Bushfire victims should be wary of identity theft, lawyers warn
In light of the national emergency, Australians affected by bushfires should be cautious of identity theft and fraud as scammers seek to take advantage.
The bushfires have brought about an unprecedented amount of damage and loss, but victims are now also being advised to take advantage of free credit checks and to seek out legal advice as the risk of identity theft increases.
MyCRA Lawyers identified there is an increased risk for theft and fraud in months that follow natural disasters. Most victims will not notice stolen documents from their homes or that their mailbox has been looted while they were seeking safety elsewhere.
“We have seen this after cyclones in particular where people are unable to return home for months, identity thieves are able to go undetected as they pilfer mailboxes for new credit cards and documents for loan applications,” CEO Graham Doessel said.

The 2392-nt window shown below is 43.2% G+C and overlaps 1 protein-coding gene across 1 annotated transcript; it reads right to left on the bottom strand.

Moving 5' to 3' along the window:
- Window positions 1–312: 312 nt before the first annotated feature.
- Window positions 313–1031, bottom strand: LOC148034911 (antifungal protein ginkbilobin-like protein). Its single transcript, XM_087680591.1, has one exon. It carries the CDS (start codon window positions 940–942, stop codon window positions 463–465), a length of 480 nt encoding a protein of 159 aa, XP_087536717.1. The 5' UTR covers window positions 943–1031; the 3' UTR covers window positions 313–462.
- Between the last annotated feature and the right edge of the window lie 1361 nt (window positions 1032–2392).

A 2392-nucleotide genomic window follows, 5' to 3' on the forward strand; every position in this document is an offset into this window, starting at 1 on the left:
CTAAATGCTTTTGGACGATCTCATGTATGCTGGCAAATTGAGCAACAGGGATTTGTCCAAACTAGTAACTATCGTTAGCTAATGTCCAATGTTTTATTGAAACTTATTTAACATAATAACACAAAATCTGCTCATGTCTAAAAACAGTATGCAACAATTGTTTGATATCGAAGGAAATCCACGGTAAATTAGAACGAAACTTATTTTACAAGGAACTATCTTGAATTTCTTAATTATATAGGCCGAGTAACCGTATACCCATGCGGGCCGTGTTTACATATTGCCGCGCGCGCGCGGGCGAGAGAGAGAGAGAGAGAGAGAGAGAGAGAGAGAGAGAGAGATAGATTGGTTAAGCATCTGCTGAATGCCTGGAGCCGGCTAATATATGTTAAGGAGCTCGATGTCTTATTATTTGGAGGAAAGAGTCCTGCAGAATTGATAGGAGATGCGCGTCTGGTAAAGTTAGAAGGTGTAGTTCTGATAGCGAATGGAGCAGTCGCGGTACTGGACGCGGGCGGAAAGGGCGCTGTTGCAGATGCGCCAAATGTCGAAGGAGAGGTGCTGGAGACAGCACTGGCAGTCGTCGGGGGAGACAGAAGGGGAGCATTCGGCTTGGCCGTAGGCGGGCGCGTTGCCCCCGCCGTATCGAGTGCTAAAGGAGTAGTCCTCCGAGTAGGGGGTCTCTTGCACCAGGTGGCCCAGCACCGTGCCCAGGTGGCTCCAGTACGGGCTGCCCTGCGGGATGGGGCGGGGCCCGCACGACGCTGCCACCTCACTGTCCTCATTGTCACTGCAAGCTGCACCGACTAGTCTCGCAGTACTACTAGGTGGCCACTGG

Mr Doessel warned that scammers do not even need a drivers’ licence, as usually the bank statements, bills or rates notices – along with birthdays from victim’s social media profiles – are “probably all that’s required to take out some sort of online loan”.
“We’ve been contacted by crooks trying to have defaults removed from a victim’s files so they could take out much bigger loans,” Mr Doessel said, adding thieves with even just a little experience can rack up tens of thousands of dollars in a matter of hours if they have the right documents.
“The audacity really is quite staggering,” she said.
Identity theft and fraud are fast-approaching $3 billion a year in Australia, with two million Australians falling victim in some way, according to figures from the Australian Bureau of Statistics.
Victims should seek a free credit check every year to keep track of fraud. By law, credit reporting bodies must provide a free check every 12 months.